Are you wondering if popcorn is good for you or not? You have probably heard a variety of answers to that relatively common question. Well, the answer is not as cut and dry as a simple yes or no. Popcorn in its natural state is one of the healthiest foods that you can consume. However, movie theater, microwavable, and overly processed forms are not good for you and should be avoided.
History of Popcorn
The process of popping corn as a food staple has been around for thousands of years. The indigenous people of Mexico and Peru used it as one of their common dietary foods 5,000 years ago. In the American Southwest, Native Americans also frequently popped corn over an open fire.
During the 1800s, popcorn experienced a huge surge in popularity. It was called ‘pearl’ during those days and was a cheap treat that people readily enjoyed. Families would gather around their fireplaces and use specially designed baskets to pop the ‘pearl’ kernels over the coals.
In the 1890s, Cracker Jack was officially introduced as a popular commercially available sweet caramel snack with roasted nuts and popped kernels. Soon various versions of popped corn were being sold at circuses, the theater, and numerous other functions.
When the Great Depression arrived popcorn was an inexpensive staple and food snack that people could still afford to indulge in. It was at this time that the snack food became common in movie theaters. Hawkers would often sell bags on the street corner to people before they entered the theater to watch the movie.
To capitalize on the crunchy food’s widespread popularity, theater owner Glen W. Dickson remodeled his theaters and installed machines in the lobbies. He spent a significant amount of money remodeling his Midwestern theaters and investing in the popping machines, Popcorn in movie theaters quickly became the hit he foresaw and he earned back his initial investment and quickly started making a profit. After his rampant success, movie theater owners around the world started purchasing the popping machines and they still remain in virtually every theater.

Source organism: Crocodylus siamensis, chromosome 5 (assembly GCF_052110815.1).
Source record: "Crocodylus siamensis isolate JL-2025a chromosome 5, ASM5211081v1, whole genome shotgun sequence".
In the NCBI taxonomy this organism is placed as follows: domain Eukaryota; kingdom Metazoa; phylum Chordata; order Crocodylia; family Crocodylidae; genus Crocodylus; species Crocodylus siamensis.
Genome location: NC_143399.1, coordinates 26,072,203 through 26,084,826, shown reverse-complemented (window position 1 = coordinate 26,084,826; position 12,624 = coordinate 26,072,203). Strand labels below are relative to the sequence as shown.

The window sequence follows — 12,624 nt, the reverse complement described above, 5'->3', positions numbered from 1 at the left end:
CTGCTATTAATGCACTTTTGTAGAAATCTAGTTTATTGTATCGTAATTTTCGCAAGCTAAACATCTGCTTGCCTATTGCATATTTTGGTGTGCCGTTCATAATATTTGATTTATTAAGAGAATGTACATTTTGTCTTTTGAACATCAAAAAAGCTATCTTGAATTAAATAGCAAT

Healthy and Unhealthy Popcorn Varieties
Not all popcorn is created equal. Some varieties are just not good for you. They contain toxic substances, excessive calories, and high levels of sugar.
Traditional Movie Theater Varieties: In a study done by the Center for Science in the Public Interest it was revealed that a medium sized bag of movie theater popcorn contained an astronomical 1,200 calories with a whopping 60 grams of fat.
Microwavable: The Environmental Protection Agency (EPA) found that the majority of microwaveable bags that hold the kernels are coated with a chemical called perfluorooctanoic acid (PFOA). PFOA’s are a known carcinogen, according to the US Food and Drug Administration, Center for Food Safety and Applied Nutrition. When heated, the chemical is vaporized and enters the food. PFOA’s have been found to be toxic to the prostate, liver, and kidneys. It appears to also affect the reproductive ability and may stunt the growth in children. In 2015, numerous US companies voluntarily removed the chemicals from their microwavable bags.
A key ingredient ‘diacetyl’ that is added to the butter flavoring often used in microwavable popcorn or in old-style stovetop poppers has also been found to be harmful if inhaled during manufacture. Diacetyl hasn’t been revealed to be harmful when consumed, but it does pose a danger to factory workers who inadvertently inhale the substance. Because of the danger that the chemical poses to factory workers, many makers of popcorn have opted to no longer use the product to create the butter-like flavor.
Air-Popped: The healthiest form of popcorn that you can consume is air-popped all-natural kernels. To air popcorn kernels, you will need to purchase a relatively inexpensive air popper machine. You can then opt to use all natural, organic, corn kernels in the air popper. After the kernels pop, you can decide if you want to melt natural butter for a topping or do some other tasty flavor addition.
Health Benefits of Popcorn
Studies were done by Joe Vinson, Ph.D. and undergraduate chemistry major, Michael G. Coco. revealed that natural popped corn contains more antioxidants than fruit. One serving size contains 300 milligrams of antioxidants known as polyphenols. Antioxidants wage war on free radicals and are believed to help prevent cancer. They also help improve digestion and circulation.